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Wine club members pick the best wine for turkey, a really nice rack, a glass of bubbles at the station, a bottle of bubbles upside-down and finding a wine bargain in Umbria

Posted: November 21, 2007

• Preparing Thanksgiving dinner is, let's face it, stressful (certainly one good reason to serve plenty of wine). And anyone who's slaved over a turkey dinner with all the fixings can tell you that sometimes there's the odd slipup. That in mind, the California Wine Club, a Ventura, Calif.-based mail-order wine retailer, recently surveyed its members about their biggest Thanksgiving blunders. The No. 1 big blunder was, "Not thawing out the turkey completely," followed by, "Left the innards in the turkey." Yuck. Our favorite response, however, was, "Forgot to turn the oven on." (How does everyone feel about Thanksgiving dinner at IHOP?) California Wine Club also asked its members their wine of choice with the Thanksgiving meal, and Pinot Noir topped the list, followed by Chardonnay and Cabernet Sauvignon.

• Looking for a more reliable way to sneak your favorite beverage into ballgames? First there was the Beerbelly ($35), a skin-conforming pouch worn under clothing, which holds 80 ounces of hot or cold liquid, or the equivalent of a six-pack of beer. Now, the company behind the Beerbelly has come up with a more flattering product for women: the Winerack. The Winerack, which you can purchase at thebeerbelly.com for $30, is a sports bra, Wonderbra and flask all in one since it can hold an entire 750ml bottle of wine—and make anyone who wears it look like they recently paid a visit to Dr. 90210. It was released in mid-November, just in time for the Thanksgiving football games—and Thanksgiving dinner itself, just in case you don't like the wines the host is serving and you want to sneak in your own selection. And ladies, there's no need to be concerned about your Winerack deflating once you begin drinking. You can blow air back in through the same tube you pour the wine from to maintain the illusion. Talk about having a glass half full.

Bottoms up!

• No one is better than Champagne makers at coming up with dubious, gimmicky ways to advance their brands. There was Veuve Clicquot's gold-and-leather outfit for its jeroboam. Before that, a temperature-controlled neoprene wetsuit for the bottles. And now, courtesy of Piper-Heidsieck comes a specially designed upside-down Champagne bottle. Designed by avant-garde Dutch fashion duo Viktor & Rolf, whose Milan boutique features chandeliers sprouting from the floor and chairs affixed to the ceiling, the bottle is filled with Piper-Heidsieck Rosé Sauvage NV, which the company insists has not been altered in any way for the inverted bottle. Naturally, Viktor & Rolf have also designed an inverted ice bucket and upside-down flutes to go along with the topsy-turvy wine. And if you look at the suggested retail price upside down, it's a bargain at $06.

• The Eurostar train service from London to Paris just got a little extra pop. The new terminal in central London, at St. Pancras Station, opened last week with a shortened travel time of 2 hours and 15 minutes from capital to capital. But for those who aren't in a big hurry, a new Champagne Bar is located smack dab next to where the trains alight. Promoted as "the longest Champagne bar in Europe," the spot is actually centered around a tiny kiosk, which carries the bar's inventory. The bar offers more than 20 different Champagnes, from Bruno Paillard to Pommery. The exchange rate makes things hard to swallow, however, as a bottle of Perrier-Jouët NV goes for £55, or nearly $114. But, if money is no object, the Champagne Bar also offers a bottle of 1949 Krug for £2,700 ($5,580). Those who are probably happiest, though, are the French, who can be pleased that their journey no longer ends at Waterloo (station).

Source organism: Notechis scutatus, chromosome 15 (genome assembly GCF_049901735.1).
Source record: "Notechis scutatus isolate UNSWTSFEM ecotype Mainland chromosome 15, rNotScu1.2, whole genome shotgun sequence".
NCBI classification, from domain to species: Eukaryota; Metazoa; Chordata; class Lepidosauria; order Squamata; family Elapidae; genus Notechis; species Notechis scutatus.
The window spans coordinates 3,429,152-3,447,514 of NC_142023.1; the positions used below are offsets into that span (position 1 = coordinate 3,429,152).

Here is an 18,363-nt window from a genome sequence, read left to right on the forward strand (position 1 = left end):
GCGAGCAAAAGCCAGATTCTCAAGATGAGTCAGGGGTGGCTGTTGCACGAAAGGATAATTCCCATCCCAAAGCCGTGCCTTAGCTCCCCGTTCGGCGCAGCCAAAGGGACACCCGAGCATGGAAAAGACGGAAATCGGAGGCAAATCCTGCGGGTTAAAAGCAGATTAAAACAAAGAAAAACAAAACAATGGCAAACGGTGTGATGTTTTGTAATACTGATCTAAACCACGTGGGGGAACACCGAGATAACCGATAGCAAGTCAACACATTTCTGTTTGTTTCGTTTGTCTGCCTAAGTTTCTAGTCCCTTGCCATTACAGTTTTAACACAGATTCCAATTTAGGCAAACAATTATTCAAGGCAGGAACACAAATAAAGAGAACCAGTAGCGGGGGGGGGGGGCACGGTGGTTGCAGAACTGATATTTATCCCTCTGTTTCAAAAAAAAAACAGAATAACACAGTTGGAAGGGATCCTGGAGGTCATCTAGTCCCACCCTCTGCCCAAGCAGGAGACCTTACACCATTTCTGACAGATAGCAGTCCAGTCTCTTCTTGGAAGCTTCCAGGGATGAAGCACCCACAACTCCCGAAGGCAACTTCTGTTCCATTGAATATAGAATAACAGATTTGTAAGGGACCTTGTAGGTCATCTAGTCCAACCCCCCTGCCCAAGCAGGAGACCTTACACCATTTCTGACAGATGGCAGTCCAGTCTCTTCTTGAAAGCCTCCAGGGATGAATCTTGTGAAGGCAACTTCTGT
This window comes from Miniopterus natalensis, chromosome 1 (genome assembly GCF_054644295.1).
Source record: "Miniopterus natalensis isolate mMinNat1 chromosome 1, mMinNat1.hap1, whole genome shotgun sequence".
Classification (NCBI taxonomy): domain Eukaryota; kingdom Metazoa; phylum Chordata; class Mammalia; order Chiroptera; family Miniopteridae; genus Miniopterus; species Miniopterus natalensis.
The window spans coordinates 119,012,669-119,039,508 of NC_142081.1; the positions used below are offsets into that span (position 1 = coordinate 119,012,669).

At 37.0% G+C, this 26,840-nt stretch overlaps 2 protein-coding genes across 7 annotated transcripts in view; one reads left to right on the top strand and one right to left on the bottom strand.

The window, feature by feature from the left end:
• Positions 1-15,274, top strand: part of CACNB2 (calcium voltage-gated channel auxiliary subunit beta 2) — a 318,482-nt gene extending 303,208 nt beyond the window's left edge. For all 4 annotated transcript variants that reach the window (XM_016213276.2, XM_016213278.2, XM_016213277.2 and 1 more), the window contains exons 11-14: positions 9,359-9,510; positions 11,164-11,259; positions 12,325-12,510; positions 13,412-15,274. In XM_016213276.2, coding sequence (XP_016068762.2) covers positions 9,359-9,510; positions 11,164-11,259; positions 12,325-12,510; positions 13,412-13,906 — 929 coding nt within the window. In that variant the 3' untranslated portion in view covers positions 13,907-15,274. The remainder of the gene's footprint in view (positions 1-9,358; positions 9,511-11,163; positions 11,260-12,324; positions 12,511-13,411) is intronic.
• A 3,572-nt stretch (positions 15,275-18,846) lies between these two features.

Lisa Bell is a true bargain hunter.

• One loyal Wine Spectator reader is willing to travel a long way to find a bargain. Lisa Bell, who read our Wine Talk interview with actor Michael Tucker, was headed to Italy on vacation and remembered Tucker mentioning a winery he'd found in Montefalco where visitors can fill empty plastic jugs with Montefalco Rosso for 2 Euros per liter. "Of course, I had no idea where this very small winery was in Montefalco," wrote Bell in an e-mail to Unfiltered, "but [I] found a store there with a map of wineries and managed after several more stops of asking directions to find this very hard-to-find winery." Bell admitted, though, that it wouldn't have been so hard to find if she'd bothered to look up the winery's website, which has detailed driving directions. Nevertheless, Bell found the winery, found the "pistola" pump, and happily filled a bunch of empty plastic bottles with Montefalco Rosso for 2 Euros per liter. She neglected to tell us how the wine tasted, but we can only hope it was worth the effort.

• The people behind Grateful Palate and Mollydooker settled their long-running acrimonious lawsuit last week without having to go to trial. U.S. importer Dan Philips sued Australian winemakers Sparky and Sarah Marquis in 2005, accusing them of appropriating wine for themselves and failing to live up to a contract to produce wine for the Marquis Philips label they shared. The Aussies countersued, alleging failure to pay. Last year, Philips officially withdrew most of the allegations, and on Nov. 14 the two sides agreed on a settlement. No details were released and both sides signed confidentiality agreements, but Sparky Marquis wrote in an email, "We are very happy with the outcome." The Marquises' Mollydooker 2006 Shiraz Carnival of Love earned the No. 8 spot in this year's Wine Spectator Top 100. Philips still owns the Marquis Philips brand and continues to make the wines with Australian winemaker Chris Ringland.

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